Nigeria's president says he is "deeply disappointed" by the last-minute delay of Saturday's presidential and parliamentary elections. The electoral commission cited "unspecified challenges" for the postponement.
Just hours before polls were scheduled to open, Nigeria's electoral commission on Saturday postponed presidential and parliamentary elections for one week.
The chairman of the Independent National Electoral Commission, Mahmood Yakubu, said, "Proceeding with the election as scheduled is no longer feasible." He added that the commission has decided to reschedule the presidential and National Assembly elections to February 23.
"This was a difficult decision to take but necessary for successful delivery of the elections and the consolidation of our democracy," Mahmood Yakubu said.
Officials met late Friday and in the early hours of Saturday to discuss a lack of voting materials in some communities.
On Friday authorities also found at least 66 bodies in eight towns in Kaduna state.
Nigeria also postponed its previous presidential elections in 2011 and 2015 due to security issues and logistics problems.
Major parties blame each other
The two major parties — the ruling All Progressives Congress (APC) and the main opposition Peoples Democratic Party (PDP) — blamed each other for orchestrating the delay as a way of manipulating the vote.
President Muhammadu Buhari said he was "deeply disappointed" by the postponement. In a statement, he said the electoral commission had "given assurances, day after day and almost hour after hour that they are in complete readiness for the elections. We and all our citizens believed them."
While Buhari appealed for calm, his campaign spokesman Festus Keyamo accused the PDP of being "bent on discrediting this process the moment it realized it cannot make up the numbers to win this election."
PDP candidate Atiku Abubakar, meanwhile, blamed the Buhari government for "instigating the postponement" and said it hoped to disenfranchise the electorate to ensure a low turnout.
"Nigerians must frustrate their plans by coming out in even greater numbers on Saturday 23 February" and for governorship and state assembly elections two weeks later, he added. He told DW he had been taken by surprise by the decision to postpone the vote: "We did not expect that," he said on Saturday. "You don't move a vote a few hours before it is due to start. If you want to postpone a vote, you do it a week before, not a few hours!"
73 candidates — two favorites
A total of 73 candidates are in the running for the presidency, but it is almost certain to come down to incumbent President Muhammadu Buhari and his main rival, former Vice President Atiku Abubakar.
Buhari was elected president in 2015 on a wave of optimism after years of allegations of graft at the hands of Goodluck Jonathan's administration.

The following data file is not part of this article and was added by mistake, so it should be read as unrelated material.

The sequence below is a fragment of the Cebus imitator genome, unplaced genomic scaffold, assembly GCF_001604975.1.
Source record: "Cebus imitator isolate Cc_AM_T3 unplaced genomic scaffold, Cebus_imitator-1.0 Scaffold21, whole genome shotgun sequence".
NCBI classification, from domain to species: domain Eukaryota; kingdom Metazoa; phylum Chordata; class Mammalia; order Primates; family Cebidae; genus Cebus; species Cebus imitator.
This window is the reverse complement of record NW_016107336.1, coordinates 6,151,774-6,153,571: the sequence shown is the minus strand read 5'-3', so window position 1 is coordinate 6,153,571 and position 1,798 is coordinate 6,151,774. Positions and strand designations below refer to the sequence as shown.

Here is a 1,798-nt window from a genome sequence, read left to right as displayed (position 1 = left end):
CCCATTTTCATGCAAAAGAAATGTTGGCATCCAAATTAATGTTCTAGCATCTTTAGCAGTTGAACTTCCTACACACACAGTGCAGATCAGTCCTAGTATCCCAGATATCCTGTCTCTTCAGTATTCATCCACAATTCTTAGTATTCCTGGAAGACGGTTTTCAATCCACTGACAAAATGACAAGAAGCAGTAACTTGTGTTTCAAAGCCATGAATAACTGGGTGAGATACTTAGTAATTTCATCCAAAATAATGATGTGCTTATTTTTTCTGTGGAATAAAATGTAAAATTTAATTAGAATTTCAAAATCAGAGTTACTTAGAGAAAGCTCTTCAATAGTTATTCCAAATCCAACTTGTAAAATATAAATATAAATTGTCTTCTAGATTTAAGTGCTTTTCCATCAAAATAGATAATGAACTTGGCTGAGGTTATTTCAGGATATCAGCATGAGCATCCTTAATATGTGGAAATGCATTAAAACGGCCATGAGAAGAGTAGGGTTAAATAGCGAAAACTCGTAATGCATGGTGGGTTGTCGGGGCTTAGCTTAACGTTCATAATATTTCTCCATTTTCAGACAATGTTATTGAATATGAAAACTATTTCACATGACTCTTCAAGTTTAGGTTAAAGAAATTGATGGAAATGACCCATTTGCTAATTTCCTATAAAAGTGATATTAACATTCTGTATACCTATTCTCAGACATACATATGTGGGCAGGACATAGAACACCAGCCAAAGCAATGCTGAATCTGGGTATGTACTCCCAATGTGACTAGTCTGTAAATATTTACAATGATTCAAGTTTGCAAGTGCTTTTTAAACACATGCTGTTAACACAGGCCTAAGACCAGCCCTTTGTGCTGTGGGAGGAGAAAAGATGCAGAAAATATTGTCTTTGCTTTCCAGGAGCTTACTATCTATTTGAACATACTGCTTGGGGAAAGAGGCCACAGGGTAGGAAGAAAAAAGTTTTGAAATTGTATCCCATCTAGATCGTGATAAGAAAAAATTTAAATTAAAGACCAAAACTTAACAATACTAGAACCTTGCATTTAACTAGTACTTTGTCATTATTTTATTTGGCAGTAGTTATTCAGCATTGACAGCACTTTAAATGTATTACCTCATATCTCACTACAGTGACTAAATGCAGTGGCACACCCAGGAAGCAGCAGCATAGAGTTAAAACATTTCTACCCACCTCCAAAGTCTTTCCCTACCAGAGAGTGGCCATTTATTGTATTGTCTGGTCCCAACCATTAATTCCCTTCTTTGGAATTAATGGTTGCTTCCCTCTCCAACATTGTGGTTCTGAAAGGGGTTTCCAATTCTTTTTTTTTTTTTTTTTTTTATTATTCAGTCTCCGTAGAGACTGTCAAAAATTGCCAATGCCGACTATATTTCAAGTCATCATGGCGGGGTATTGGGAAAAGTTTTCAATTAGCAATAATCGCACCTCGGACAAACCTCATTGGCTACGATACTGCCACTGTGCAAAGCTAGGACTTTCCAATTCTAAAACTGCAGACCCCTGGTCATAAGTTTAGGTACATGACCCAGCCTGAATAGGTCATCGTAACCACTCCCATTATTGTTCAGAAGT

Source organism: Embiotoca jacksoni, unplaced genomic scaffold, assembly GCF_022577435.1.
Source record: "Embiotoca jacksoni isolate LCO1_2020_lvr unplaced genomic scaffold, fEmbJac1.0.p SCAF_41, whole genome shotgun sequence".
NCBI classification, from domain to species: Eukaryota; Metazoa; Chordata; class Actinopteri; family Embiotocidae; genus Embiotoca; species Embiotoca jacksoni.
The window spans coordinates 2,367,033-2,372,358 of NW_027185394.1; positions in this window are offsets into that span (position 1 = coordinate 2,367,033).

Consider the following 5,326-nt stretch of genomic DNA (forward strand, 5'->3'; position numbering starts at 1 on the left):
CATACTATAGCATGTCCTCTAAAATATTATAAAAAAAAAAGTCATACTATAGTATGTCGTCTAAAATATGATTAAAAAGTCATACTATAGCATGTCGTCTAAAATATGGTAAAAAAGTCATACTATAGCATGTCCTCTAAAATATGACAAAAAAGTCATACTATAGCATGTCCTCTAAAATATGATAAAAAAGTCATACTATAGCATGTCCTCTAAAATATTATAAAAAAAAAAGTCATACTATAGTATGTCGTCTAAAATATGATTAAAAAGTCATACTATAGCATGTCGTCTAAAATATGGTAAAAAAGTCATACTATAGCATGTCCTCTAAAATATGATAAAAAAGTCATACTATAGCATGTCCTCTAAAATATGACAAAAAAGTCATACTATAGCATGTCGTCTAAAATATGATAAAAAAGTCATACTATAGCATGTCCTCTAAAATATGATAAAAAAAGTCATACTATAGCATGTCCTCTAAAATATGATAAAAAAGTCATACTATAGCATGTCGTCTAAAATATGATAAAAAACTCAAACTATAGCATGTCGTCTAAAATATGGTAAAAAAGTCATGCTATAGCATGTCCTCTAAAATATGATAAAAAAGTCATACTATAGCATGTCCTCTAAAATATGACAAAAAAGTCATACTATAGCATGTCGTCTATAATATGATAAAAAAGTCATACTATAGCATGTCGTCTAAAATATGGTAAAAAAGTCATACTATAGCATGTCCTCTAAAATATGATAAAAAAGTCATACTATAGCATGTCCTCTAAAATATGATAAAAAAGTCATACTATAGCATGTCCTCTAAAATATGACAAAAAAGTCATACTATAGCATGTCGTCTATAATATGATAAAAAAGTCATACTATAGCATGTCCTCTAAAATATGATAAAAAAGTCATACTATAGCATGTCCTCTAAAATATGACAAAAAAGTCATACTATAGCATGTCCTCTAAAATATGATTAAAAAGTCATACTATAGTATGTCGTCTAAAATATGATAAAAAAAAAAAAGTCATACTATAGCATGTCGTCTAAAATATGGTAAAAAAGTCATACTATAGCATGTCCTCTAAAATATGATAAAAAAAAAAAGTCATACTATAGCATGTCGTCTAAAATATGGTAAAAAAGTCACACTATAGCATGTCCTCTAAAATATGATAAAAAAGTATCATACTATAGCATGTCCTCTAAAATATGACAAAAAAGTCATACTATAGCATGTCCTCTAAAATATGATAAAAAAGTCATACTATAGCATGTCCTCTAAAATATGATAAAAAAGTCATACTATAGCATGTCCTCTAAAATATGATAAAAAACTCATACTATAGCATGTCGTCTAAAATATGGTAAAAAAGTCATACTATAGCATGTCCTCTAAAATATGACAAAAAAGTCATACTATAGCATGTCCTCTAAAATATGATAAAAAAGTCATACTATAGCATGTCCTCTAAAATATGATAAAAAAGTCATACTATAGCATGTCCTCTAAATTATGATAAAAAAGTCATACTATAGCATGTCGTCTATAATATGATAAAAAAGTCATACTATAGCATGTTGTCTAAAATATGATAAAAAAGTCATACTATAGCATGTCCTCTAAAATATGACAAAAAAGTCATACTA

But many Nigerians believe he has failed to live up to his initial campaign promises — which included cracking down on rampant corruption — meaning his chances of re-election are far from certain. More recently, the 76-year-old has been battling rumors over his prolonged ill-health, with some doubting his capacity to continue in his role.
But Abubakar also has his own share of baggage. This is his fifth attempt at the presidency on the PDP ticket, having previously been a member of the APC and the Action Congress (AC). The 72-year-old businessman-turned-politician has been implicated in a number of corruption scandals over the years.
Young voters frustrated with lack of choice
Over half of all registered voters are aged between 18 and 55; however, Nigerians are once again facing a choice between two aging candidates who have long been a part of the country's political elite.
"It's about time these old people go," said 23-year-old university graduate Modibbo Sadiq.
Other voters told DW's correspondents of their frustration at the delayed vote.
"I'm sad, I'm angry, I'm annoyed, I'm disappointed — that's how I'm feeling today. Because you wake up excited about going to vote and then you go into your social media and see it has been postponed," one woman told DW's Adrian Kriesch.
Nana Nwachukwu, a 32-year-old resident of Abuja, told DW's Fanny Fascar: "I think they should clarify what logistics means. Were you not able to get equipment to locations on time, did you not have materials, security? Be specific. Nigeria's democracy cannot be said to be pure until we trust the process."
Corruption and security key concerns
Buhari has been criticized for failing to stem the Boko Haram insurgency in the country's remote northeast, and his anti-corruption efforts have been described as only targeting the opposition.
There are also concerns over potential vote-rigging, which has marred previous elections in Nigeria. The two parties have accused each other of attempting to buy votes.
mm,im, law/sms (AFP, Reuters)